Do you think of your first time at the movies? Do you think of your first time at the drive-in? Or do you just think of a first time?

Do you think of her? Do you think of “that boy” who had a car?

There are those who will see this as a piece of their past, a piece of their culture. There are those who will re-live a moment; an event; remember a movie, a car, a night.

There was that movie. There was the night it rained. There was the night the car wouldn’t start when the movie was over.. There was that movie you weren’t supposed to see. Mom found out anyway.

There was that trunk full of schoolmates. Sometimes the trunk load was more fun than the movie.

Or maybe you remember your life-mate beside you in the front seat and the children asleep in the back.

There was that movie: Creature from the Black Lagoon, Giant, Splendor in the Grass. The Thing. And those perfectly silly concession-stand advertisements that actually made you hungry for hot-dogs and popcorn, even though you had just had dinner.

And after the movie, as you drove home, you could see the strange flickering, blue-white glow in some of the picture windows of the houses on your street. You didn’t think of that glow as an end of an era. But it was.

Then there are those who will wonder what this is. They will wonder what they missed.

Granada Twin theater
In Plainview, Texas. The name Plainview apparently has something to do with being situated in view of the “High Plains” of Texas. The town is noted for a great archeological find establishing a huge bison like animal named the Bison Taylori and a strain of man inhabiting the area some 10 thousand years ago now called “The Plainview Man.”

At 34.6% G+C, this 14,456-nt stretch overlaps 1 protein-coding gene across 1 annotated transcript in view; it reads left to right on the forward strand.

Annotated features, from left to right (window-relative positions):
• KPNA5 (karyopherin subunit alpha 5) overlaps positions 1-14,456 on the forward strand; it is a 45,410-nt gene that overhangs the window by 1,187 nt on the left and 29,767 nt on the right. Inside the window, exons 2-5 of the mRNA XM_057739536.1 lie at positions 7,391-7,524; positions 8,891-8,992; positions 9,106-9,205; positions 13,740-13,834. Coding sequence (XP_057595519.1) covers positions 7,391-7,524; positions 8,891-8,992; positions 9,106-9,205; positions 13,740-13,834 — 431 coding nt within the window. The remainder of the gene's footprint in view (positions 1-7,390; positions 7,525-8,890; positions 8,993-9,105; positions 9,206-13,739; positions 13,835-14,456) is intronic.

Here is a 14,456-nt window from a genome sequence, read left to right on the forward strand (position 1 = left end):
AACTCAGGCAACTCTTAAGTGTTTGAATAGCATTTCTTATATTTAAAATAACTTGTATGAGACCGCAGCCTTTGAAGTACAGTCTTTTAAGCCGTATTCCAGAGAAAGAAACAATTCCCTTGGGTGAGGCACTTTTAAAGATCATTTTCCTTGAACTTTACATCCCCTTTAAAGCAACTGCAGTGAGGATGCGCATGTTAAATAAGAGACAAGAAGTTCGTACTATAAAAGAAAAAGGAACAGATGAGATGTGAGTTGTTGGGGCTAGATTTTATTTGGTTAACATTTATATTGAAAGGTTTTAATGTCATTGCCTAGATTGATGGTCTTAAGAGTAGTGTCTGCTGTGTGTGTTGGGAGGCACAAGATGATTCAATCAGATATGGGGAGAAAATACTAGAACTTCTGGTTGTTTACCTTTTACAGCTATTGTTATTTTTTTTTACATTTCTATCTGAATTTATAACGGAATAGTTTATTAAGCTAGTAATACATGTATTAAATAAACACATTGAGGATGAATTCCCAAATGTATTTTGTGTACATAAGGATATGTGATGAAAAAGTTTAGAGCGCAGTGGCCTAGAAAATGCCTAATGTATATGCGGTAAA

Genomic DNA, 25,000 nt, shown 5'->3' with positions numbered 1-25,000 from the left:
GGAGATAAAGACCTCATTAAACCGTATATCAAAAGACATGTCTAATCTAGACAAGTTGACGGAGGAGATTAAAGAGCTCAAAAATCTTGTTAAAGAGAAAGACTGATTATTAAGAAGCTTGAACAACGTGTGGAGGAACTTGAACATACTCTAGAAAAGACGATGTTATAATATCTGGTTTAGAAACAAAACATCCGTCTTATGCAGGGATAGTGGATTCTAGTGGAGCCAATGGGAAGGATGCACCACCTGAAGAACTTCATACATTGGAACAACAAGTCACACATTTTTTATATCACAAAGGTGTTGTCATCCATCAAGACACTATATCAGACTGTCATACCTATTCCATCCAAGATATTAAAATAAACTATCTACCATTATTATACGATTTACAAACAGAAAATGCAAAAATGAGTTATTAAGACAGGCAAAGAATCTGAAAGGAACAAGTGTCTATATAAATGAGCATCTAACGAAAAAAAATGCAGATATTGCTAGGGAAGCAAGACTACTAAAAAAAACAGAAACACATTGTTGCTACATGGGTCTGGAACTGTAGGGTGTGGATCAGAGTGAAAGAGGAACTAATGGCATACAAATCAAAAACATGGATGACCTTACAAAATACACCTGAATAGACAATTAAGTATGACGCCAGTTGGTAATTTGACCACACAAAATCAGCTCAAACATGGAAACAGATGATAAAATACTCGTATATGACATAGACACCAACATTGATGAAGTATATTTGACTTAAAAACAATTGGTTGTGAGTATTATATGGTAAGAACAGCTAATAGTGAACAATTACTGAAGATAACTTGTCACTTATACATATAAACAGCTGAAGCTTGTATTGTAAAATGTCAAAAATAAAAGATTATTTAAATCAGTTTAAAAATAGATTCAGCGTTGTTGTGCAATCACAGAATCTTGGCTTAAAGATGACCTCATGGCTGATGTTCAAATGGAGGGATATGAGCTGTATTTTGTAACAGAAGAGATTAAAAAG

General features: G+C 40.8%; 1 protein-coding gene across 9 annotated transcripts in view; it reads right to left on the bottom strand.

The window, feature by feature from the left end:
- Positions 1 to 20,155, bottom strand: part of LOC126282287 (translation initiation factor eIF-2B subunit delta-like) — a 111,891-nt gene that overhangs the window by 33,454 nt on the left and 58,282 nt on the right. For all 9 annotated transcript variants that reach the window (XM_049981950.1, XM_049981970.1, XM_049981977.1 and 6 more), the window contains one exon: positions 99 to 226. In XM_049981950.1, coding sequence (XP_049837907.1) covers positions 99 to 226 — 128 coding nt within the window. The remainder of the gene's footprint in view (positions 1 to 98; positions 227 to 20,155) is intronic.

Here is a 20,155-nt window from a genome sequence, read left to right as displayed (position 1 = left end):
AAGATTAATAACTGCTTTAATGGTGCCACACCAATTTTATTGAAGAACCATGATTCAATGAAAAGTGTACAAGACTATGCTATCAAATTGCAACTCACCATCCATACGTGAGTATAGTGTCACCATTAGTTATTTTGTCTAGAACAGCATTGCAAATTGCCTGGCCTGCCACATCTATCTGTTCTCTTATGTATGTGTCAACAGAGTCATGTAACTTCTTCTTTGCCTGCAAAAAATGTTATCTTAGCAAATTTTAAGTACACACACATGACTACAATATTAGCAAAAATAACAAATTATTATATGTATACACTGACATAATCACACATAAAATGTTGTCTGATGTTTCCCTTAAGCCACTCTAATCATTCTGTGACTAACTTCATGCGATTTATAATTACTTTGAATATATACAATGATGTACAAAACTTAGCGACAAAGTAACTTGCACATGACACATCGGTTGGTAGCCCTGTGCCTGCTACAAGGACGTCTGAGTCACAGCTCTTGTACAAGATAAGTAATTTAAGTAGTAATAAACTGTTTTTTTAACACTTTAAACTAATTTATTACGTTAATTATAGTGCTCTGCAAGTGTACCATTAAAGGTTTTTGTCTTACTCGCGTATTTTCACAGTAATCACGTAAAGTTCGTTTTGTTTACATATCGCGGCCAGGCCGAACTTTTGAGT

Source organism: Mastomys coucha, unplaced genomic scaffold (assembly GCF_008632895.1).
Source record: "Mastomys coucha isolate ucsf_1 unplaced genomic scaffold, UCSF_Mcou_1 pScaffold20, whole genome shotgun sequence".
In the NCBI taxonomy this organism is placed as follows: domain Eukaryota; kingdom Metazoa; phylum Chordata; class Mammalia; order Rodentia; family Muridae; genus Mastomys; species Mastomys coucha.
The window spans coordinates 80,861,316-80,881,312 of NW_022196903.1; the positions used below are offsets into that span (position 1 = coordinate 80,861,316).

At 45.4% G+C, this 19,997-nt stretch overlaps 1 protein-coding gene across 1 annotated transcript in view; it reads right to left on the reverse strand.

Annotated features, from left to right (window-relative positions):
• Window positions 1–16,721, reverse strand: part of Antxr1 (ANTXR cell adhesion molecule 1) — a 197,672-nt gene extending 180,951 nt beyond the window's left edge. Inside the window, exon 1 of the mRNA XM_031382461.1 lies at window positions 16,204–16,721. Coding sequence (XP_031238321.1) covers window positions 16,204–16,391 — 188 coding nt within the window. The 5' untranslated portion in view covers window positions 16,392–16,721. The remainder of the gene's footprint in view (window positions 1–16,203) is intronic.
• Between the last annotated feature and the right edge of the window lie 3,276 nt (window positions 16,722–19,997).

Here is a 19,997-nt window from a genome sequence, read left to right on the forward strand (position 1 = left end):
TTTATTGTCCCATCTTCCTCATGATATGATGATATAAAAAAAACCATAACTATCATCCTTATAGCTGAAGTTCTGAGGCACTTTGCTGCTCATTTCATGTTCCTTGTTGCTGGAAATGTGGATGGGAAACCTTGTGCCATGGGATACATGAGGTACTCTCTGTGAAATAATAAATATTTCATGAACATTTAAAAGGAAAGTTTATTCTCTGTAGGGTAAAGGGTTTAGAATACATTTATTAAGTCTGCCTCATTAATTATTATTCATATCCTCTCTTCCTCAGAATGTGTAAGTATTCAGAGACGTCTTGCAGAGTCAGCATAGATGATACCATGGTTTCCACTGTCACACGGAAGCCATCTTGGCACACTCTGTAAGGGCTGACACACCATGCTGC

The Serf
In Las Vegas, New Mexico

Now Showing
In Dumas Texas

In Clayton, New Mexico

Midwest Theater   Scottsbluff, Nebraska
In Scottsbluff, Nebraska

The Fort - Now Playing
Re-cycled - in Kearney Nebraska

Help me
SOS - from Paris Texas

The Cyclone

The Franroy
2 from Snyder, Oklahoma

The Roby
Just a false front remains of The Roby in Roby, Texas.

The Redlands
In Clinton, Oklahoma

Now playing
El Reno, Oklahoma

Cornes Theater
In tiny Farmersville, Texas.

“Humans had built a world inside the world, which reflected it in pretty much the same way as a drop of water reflected the landscape. And yet ... and yet ...

Inside this little world they had taken pains to put all the things you might think they would want to escape from — hatred, fear, tyranny, and so forth. Death was intrigued. They thought they wanted to be taken out of themselves, and every art humans dreamt up took them further in. He was fascinated.”

~ Terry Pratchett, "Wyrd Sisters".

Theaters are always going to be around, and doing fine. With computers and technology, we're becoming more and more secluded from each other. And the movie theater is one of the last places where we can still gather and experience something together. I don't think the desire for that magic will ever go away. ~ Wolfgang Petersen.

Friday, November 22, 2013

Half a century has gone by.......

It's hard to miss the fact that today marks the 50th anniversary of the assassination of President John F. Kennedy in Dallas, 1963. The internet has been buzzing with stuff about conspiracy theories, books on the topic, what ifs, and memories of "how I heard the news" for days.

I wasn't in the USA in 1963 - it'd be another 41 years before I came to live in south west Oklahoma - a 3 hour drive from Dallas. We were in the city just a couple of weeks ago (see here).

In 1963 I was staying with my parent's at their home and business, then in Lancashire. It was a messy time in my young life. Marriage had floundered after barely a year. I was spending a short time at home, helping out in the bakery and post office until I could find another hotel office job. In the evening of 22 November we were all in the bakehouse, cleaning and clearing up, dawdling because it was nice and warm in there. The radio was on - the announcement of JFK's assassination came over - we gasped. Shocked. I don't remember much more than that.

I wasn't particularly interested in US politics, or in the USA for that matter, back then. I was more aware of Jackie Kennedy than of JFK. She had frequently graced the pages of fashion magazines and newspapers in Britain. I had even copied her (then) signature pill-box hat for my doomed wedding the previous year.